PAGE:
10 New Songs From Filipino Artists To Check Out Right Now

Online lists about who you should be listening to are a dime-a-dozen these days, but you gotta admit they’re effective if you’re scouring the interwebz for fresh ear candy. New is certainly subjective (the latest Paramore record dropped a long time ago, like, four weeks ago), but if you’re not actively scouring Spotify, YouTube, and Soundcloud and hitting play on all their hot-off-the-presses tracks, it’s likely that you’re hearing each of these songs for the first time.

Discovering a new favorite song is a bit like enjoying an ice cream cone on a hot summer’s day. Here are a few new ice cream flavors to try out:

1| Wonggoys' “On My Way”

Wonggoys are Cebuano brothers Kyle, Gabriel and William Wong. I don’t know them, but I imagine they’re like that likeable, nonthreatening group of kids back in high school who were neither jocks or nerds. “On My Way” is breezy, thoughtful and feel-good, a shiny gem in their new album High Hello that’s already filled with a bunch of finger-snapping, head-bopping guitar-driven pop songs. The band reminds me of Light.Peace.Love-era Bamboo with touches of early Sugarfree and Walk The Moon.

Also try: “Gay is OK!”


2| Caffeine and Taurine's “Keep Dancing”

The chorus is just the track title with “Don’t you ever stop” thrown in. Simple enough, but with a fun bass line and playful synths, you’re pretty much under the song’s spell for a full five minutes. I hear traces of The 1975 and Passion Pit, which isn’t a surprise since the band lists those two as influences. Earlier single “Put The Glass Down” isn’t that much different, which makes Caffeine and Taurine a band you should turn to if you’re feeling like cutting a rug, or, you know, just happy (it’s not a crime).


Also listen to: “Put The Glass Down.”


3| Ysanygo's “Imprinted”

When I first heard “Imprinted,” I had visions of making my way inside a darkened nightclub, blinking red and blue lights hitting my face and sweaty, writhing bodies dancing all around. It’s a dance track, sure, but there’s something nostalgic and melancholy about it, too. Nineties rap and R&B also make their way to brother-sister duo Ysa and Ygo Ferraz’s sound, especially on Friday Afternoon Drive. They look like they’re barely out of their teens, but that the duo has already produced polished and confident music says a lot about how much more talent could possibly be simmering inside their heads.

Also listen to: “Friday Afternoon Drive”


4| Over October' “Never Stop”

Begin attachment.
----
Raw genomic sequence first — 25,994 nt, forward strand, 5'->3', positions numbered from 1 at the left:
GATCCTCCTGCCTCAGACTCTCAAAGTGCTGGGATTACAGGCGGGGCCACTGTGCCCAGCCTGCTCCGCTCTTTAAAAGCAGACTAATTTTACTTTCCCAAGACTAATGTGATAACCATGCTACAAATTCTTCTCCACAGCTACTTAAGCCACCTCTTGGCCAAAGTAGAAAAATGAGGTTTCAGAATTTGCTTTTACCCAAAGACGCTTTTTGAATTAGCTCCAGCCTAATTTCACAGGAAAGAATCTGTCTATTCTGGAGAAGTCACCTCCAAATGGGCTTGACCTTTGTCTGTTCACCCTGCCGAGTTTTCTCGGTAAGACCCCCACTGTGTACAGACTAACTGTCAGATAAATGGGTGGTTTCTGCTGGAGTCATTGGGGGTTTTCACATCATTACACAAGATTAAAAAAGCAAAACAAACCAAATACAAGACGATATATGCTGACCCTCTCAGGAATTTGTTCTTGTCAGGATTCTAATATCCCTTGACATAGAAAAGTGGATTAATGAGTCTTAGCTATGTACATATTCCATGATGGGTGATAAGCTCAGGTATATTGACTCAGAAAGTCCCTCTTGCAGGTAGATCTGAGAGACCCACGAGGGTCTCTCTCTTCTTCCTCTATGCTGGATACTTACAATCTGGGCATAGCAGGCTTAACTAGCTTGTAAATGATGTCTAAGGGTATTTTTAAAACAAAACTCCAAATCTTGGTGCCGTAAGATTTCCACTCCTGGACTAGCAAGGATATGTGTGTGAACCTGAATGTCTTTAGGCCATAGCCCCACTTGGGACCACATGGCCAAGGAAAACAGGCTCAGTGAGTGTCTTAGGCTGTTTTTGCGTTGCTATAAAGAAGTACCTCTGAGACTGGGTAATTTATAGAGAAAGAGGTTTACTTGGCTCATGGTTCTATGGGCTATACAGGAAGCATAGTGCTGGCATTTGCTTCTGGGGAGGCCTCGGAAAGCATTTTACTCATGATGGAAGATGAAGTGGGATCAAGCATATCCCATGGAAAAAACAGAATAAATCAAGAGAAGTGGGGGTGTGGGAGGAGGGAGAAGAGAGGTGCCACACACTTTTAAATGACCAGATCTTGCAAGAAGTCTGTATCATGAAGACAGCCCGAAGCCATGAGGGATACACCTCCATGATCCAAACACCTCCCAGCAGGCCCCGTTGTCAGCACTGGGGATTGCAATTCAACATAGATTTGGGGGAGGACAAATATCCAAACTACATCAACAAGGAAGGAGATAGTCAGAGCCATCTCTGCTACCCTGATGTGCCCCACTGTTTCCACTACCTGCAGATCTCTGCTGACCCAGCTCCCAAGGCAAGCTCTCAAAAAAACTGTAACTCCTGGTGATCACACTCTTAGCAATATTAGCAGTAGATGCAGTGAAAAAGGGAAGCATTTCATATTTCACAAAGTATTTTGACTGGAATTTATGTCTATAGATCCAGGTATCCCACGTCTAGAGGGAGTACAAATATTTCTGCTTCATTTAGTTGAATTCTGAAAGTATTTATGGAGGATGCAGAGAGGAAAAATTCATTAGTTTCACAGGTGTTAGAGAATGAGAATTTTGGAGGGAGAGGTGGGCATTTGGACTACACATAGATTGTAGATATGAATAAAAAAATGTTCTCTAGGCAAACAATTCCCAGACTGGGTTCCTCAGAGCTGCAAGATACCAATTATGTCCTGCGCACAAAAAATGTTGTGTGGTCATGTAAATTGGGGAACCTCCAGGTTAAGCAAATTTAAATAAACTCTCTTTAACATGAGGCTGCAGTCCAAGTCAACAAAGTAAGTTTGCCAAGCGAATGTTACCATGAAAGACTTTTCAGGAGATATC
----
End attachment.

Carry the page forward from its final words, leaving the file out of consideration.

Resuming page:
A long drive to the beach, palm trees swaying in the wind, friends laughing over cold bottles of beer—whatever pops into your head when you hear this song, it’s more than likely they’re all pleasant and good. The song is so sunny and joyous you can almost see vocalist Josh Buizon’s smile. Play and listen to when you need an instant pick-me-up.

Also listen to: “Wait”


5| Loop's “Appalled and Disgusted”

It’s not as bad as the title sounds. On the contrary, with Kim Trinidad’s breathy, ethereal vocals, it’s an appealing and delicious track that’s on the good side of a snooty indie pop and cheesy watering hole showband mash-up. The four-piece band hails from Iligan, and straddles the line between commercial viability and arthouse favorite. Their instrumentation is a stone that could use a bit more polish, but given the right focus and direction, they can certainly give Manila-based bands a run for their money.

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Also listen to:"I Want You"


6| Ian Penn's “Water From The Creek”

Ian Penn is what Neil Young and Pete Seeger would sound like if they were a skinny 20-something reaching their peak in 21st century Philippines. I’ve followed Penn’s career since 2015 and this new song is his best yet. “Water From the Creek” is country and Americana by way of Pampanga, where Penn is from. Compared to the songs from his last EP Wild Abandon, Penn’s vocals are fuller, more developed and more controlled this time. There are wisps of John Mayer circa Paradise Valley, but the roots are firmly in folk, acoustic-guitar-and-harmonica territory. 

Also listen to: “Wild Abandon”


7| Rosh Munez's “Gitling”

“Gitling” is the Tagalog word for hyphen, but in Rosh Munez’s song, it represents the emotional distance between two people who are actually physically close. It’s clever wordplay and it’s to Munez’s credit that even though the song switches between English and Filipino, it doesn’t grate the ears.


8| Paolo Mallari's “I Can’t”

Paolo Mallari is an avowed fan of John Mayer (check out his YouTube channel) and the influence is evident in this track. The song sometimes slows down to a sad crawl, but what Mallari lacks in vocal flourishes, he more than makes up for with his guitar work and production skills. Put this on during a late night drive in the pouring rain for maximum effect.

Also listen to: “Skyline”



9| At The Moment's “City To Burn”

For fans of Royal Blood and Arctic Monkeys, check out this five-piece that transports the Brit indie rock sound to Manila. The song has a strong “Fake Tales Of San Francisco” vibe, one of the standouts from AM’s debut. I’ve no objections, especially when the track is this good.

Also listen to: “Home”


10| Rob and the Hitmen's “One Night Boogie”

For some new funk in your life, look no further. The best of 70s soul and groove are alive and well in Rob Sugue and his hitmen Miguel, Earl and Jiggy. This song ticks all the boxes of a summer dance anthem, and just like British funk-soul group Mamas Gun, they make it sound so effortless and essential.

Also listen to: “So Right”

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Paul John Caña
Associate Editor, Esquire Philippines
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